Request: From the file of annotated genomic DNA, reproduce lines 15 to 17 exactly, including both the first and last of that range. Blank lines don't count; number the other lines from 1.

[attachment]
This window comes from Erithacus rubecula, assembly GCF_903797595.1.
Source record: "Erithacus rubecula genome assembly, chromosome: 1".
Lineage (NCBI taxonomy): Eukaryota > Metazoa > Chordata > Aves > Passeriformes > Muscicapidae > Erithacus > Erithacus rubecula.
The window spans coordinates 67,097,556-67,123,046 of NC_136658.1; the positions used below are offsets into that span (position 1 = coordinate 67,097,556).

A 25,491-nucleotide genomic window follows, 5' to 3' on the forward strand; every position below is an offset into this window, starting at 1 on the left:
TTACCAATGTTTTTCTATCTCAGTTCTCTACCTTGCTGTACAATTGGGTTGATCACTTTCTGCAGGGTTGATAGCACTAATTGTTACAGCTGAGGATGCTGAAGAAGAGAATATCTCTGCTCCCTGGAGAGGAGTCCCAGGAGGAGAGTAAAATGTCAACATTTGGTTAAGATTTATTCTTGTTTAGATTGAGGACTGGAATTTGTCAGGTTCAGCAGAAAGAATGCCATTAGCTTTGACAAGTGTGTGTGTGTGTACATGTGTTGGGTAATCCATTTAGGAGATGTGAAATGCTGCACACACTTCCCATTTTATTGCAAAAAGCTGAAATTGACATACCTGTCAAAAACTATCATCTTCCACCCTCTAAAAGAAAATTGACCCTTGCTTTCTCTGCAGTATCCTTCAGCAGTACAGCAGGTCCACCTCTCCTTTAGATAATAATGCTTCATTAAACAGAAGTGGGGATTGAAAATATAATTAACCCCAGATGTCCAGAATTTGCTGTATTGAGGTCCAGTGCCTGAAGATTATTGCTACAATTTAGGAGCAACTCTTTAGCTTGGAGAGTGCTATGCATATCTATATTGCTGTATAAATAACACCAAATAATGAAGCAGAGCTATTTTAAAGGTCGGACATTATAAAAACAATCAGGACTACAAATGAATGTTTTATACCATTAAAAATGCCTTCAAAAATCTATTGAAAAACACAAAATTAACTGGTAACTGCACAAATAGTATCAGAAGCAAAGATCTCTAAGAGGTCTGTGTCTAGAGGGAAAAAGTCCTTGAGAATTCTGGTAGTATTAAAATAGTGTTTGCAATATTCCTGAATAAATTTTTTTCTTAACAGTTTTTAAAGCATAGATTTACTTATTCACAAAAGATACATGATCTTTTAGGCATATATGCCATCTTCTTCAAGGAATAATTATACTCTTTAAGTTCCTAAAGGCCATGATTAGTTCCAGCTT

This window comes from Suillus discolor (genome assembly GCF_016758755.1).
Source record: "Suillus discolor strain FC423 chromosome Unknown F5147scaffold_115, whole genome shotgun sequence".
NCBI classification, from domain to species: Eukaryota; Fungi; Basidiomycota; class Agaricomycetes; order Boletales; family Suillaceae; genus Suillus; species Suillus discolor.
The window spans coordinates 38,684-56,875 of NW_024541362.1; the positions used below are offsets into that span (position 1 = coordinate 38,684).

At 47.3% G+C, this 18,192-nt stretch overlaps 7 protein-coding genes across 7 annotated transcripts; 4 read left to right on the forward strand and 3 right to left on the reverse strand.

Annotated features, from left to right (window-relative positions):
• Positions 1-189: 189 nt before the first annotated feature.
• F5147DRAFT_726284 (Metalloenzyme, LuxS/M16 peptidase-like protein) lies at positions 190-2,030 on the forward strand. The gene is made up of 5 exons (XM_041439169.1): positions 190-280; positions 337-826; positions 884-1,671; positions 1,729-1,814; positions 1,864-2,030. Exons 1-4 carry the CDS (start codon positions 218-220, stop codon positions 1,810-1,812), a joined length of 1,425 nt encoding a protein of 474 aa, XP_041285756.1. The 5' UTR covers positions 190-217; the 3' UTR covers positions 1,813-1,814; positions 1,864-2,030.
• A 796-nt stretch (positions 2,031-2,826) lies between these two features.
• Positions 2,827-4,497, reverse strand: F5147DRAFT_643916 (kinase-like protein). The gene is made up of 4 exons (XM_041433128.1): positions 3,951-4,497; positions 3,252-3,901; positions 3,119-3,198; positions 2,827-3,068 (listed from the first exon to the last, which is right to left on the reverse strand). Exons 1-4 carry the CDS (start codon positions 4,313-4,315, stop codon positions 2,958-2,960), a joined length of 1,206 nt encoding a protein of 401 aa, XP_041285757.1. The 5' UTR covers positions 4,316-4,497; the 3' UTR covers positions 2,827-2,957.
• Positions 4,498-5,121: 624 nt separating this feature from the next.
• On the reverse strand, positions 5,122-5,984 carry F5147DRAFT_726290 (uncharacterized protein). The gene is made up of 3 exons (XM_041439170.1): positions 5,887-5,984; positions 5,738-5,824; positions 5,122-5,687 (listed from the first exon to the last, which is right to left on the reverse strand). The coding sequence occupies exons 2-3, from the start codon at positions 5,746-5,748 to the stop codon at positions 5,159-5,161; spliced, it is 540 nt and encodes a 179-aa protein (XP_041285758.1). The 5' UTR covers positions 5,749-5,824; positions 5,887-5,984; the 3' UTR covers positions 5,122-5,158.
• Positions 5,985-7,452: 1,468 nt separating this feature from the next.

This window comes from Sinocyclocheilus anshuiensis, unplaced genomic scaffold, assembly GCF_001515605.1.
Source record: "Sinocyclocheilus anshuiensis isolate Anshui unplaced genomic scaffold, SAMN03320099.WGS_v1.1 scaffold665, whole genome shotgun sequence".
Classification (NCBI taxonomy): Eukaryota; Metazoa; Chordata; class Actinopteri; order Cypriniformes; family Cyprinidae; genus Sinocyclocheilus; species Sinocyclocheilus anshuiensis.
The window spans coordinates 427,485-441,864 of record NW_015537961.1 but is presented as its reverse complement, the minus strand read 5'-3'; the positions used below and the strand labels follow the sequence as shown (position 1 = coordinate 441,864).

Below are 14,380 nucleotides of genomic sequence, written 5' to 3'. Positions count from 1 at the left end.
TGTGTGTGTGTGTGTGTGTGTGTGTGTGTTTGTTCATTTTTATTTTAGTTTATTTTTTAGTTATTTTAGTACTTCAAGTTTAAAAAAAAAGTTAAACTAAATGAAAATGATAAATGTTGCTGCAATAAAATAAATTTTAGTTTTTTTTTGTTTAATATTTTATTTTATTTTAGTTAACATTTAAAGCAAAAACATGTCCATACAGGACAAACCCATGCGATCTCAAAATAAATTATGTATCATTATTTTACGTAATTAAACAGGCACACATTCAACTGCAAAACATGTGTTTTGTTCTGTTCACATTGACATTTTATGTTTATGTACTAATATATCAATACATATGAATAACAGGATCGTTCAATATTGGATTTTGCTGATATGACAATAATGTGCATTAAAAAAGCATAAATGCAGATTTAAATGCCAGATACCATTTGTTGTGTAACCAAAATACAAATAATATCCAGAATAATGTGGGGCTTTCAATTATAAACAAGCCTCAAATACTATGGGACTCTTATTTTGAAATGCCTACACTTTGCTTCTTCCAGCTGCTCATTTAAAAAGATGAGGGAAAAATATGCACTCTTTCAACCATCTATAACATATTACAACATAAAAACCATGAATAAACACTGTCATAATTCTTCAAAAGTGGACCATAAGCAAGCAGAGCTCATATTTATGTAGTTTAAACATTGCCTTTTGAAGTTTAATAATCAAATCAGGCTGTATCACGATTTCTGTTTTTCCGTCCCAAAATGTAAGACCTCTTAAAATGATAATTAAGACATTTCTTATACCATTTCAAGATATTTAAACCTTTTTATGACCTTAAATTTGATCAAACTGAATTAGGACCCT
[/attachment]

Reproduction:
• A 796-nt stretch (positions 2,031-2,826) lies between these two features.
• Positions 2,827-4,497, reverse strand: F5147DRAFT_643916 (kinase-like protein). The gene is made up of 4 exons (XM_041433128.1): positions 3,951-4,497; positions 3,252-3,901; positions 3,119-3,198; positions 2,827-3,068 (listed from the first exon to the last, which is right to left on the reverse strand). Exons 1-4 carry the CDS (start codon positions 4,313-4,315, stop codon positions 2,958-2,960), a joined length of 1,206 nt encoding a protein of 401 aa, XP_041285757.1. The 5' UTR covers positions 4,316-4,497; the 3' UTR covers positions 2,827-2,957.
• Positions 4,498-5,121: 624 nt separating this feature from the next.